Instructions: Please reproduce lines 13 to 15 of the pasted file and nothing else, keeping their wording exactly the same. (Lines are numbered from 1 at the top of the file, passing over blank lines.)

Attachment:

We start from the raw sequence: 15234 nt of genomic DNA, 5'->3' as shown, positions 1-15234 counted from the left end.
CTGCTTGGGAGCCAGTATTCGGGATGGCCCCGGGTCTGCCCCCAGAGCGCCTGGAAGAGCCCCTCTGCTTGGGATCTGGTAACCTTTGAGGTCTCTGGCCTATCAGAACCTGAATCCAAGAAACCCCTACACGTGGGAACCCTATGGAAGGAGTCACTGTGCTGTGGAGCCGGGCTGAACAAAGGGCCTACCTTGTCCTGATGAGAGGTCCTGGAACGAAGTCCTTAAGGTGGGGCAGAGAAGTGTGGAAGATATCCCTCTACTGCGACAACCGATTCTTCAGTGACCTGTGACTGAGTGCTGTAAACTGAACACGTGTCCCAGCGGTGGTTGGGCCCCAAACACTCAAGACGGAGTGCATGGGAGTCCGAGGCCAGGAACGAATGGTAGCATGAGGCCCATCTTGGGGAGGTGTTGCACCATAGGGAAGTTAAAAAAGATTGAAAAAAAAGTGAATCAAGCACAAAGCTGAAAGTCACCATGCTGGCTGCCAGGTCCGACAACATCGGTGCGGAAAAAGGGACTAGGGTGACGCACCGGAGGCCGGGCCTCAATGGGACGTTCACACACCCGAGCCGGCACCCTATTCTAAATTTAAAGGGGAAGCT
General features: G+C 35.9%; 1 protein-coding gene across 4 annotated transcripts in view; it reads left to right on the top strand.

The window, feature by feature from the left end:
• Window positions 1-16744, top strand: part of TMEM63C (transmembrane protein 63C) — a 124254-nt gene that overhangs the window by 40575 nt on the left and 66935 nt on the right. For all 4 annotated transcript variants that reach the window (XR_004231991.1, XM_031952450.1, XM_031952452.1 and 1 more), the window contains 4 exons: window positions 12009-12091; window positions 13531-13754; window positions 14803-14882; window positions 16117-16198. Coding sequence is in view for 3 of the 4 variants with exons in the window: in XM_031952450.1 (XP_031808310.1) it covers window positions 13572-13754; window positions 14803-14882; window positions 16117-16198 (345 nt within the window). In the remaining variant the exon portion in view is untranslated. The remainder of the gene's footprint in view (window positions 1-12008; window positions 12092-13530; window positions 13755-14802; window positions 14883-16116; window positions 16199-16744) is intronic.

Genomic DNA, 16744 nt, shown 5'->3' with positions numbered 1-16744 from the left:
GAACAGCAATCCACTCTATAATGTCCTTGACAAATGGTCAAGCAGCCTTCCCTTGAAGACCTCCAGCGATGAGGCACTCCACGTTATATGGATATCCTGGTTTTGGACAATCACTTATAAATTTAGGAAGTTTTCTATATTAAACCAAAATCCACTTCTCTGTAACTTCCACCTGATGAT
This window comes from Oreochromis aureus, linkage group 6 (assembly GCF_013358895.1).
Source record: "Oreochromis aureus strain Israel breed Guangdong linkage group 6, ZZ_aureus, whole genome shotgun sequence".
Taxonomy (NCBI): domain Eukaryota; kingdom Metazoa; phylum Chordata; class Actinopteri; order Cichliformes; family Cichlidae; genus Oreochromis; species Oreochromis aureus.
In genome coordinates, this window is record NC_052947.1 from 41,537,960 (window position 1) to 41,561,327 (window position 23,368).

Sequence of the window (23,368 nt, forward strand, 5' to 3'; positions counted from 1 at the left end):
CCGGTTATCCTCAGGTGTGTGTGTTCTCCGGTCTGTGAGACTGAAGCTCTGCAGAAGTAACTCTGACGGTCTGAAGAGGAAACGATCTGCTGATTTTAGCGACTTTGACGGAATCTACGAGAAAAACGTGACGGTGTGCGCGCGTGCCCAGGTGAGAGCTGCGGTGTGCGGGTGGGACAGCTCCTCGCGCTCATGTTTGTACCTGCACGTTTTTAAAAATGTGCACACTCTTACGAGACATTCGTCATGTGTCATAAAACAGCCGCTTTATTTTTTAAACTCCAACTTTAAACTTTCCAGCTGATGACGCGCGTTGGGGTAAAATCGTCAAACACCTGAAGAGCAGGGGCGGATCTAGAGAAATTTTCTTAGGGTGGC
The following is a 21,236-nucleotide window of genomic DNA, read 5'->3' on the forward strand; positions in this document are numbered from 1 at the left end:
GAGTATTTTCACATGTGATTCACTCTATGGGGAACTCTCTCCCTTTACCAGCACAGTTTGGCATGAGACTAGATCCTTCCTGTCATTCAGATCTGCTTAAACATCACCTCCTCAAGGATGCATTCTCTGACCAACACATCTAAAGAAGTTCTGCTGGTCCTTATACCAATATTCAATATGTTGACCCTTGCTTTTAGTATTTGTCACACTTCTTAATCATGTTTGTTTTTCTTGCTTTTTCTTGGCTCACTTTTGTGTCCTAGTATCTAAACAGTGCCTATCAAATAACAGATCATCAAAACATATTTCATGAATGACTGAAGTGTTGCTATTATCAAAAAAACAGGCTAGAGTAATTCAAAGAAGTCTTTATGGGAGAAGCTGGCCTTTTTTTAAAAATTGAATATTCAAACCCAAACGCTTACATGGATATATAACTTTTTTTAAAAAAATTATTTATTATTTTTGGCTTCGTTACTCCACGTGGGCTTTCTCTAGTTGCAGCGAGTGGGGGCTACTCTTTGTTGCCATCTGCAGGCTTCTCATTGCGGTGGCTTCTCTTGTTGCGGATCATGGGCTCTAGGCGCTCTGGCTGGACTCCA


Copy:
CCGGTTATCCTCAGGTGTGTGTGTTCTCCGGTCTGTGAGACTGAAGCTCTGCAGAAGTAACTCTGACGGTCTGAAGAGGAAACGATCTGCTGATTTTAGCGACTTTGACGGAATCTACGAGAAAAACGTGACGGTGTGCGCGCGTGCCCAGGTGAGAGCTGCGGTGTGCGGGTGGGACAGCTCCTCGCGCTCATGTTTGTACCTGCACGTTTTTAAAAATGTGCACACTCTTACGAGACATTCGTCATGTGTCATAAAACAGCCGCTTTATTTTTTAAACTCCAACTTTAAACTTTCCAGCTGATGACGCGCGTTGGGGTAAAATCGTCAAACACCTGAAGAGCAGGGGCGGATCTAGAGAAATTTTCTTAGGGTGGC
The following is a 21,236-nucleotide window of genomic DNA, read 5'->3' on the forward strand; positions in this document are numbered from 1 at the left end:
GAGTATTTTCACATGTGATTCACTCTATGGGGAACTCTCTCCCTTTACCAGCACAGTTTGGCATGAGACTAGATCCTTCCTGTCATTCAGATCTGCTTAAACATCACCTCCTCAAGGATGCATTCTCTGACCAACACATCTAAAGAAGTTCTGCTGGTCCTTATACCAATATTCAATATGTTGACCCTTGCTTTTAGTATTTGTCACACTTCTTAATCATGTTTGTTTTTCTTGCTTTTTCTTGGCTCACTTTTGTGTCCTAGTATCTAAACAGTGCCTATCAAATAACAGATCATCAAAACATATTTCATGAATGACTGAAGTGTTGCTATTATCAAAAAAACAGGCTAGAGTAATTCAAAGAAGTCTTTATGGGAGAAGCTGGCCTTTTTTTAAAAATTGAATATTCAAACCCAAACGCTTACATGGATATATAACTTTTTTTAAAAAAATTATTTATTATTTTTGGCTTCGTTACTCCACGTGGGCTTTCTCTAGTTGCAGCGAGTGGGGGCTACTCTTTGTTGCCATCTGCAGGCTTCTCATTGCGGTGGCTTCTCTTGTTGCGGATCATGGGCTCTAGGCGCTCTGGCTGGACTCCA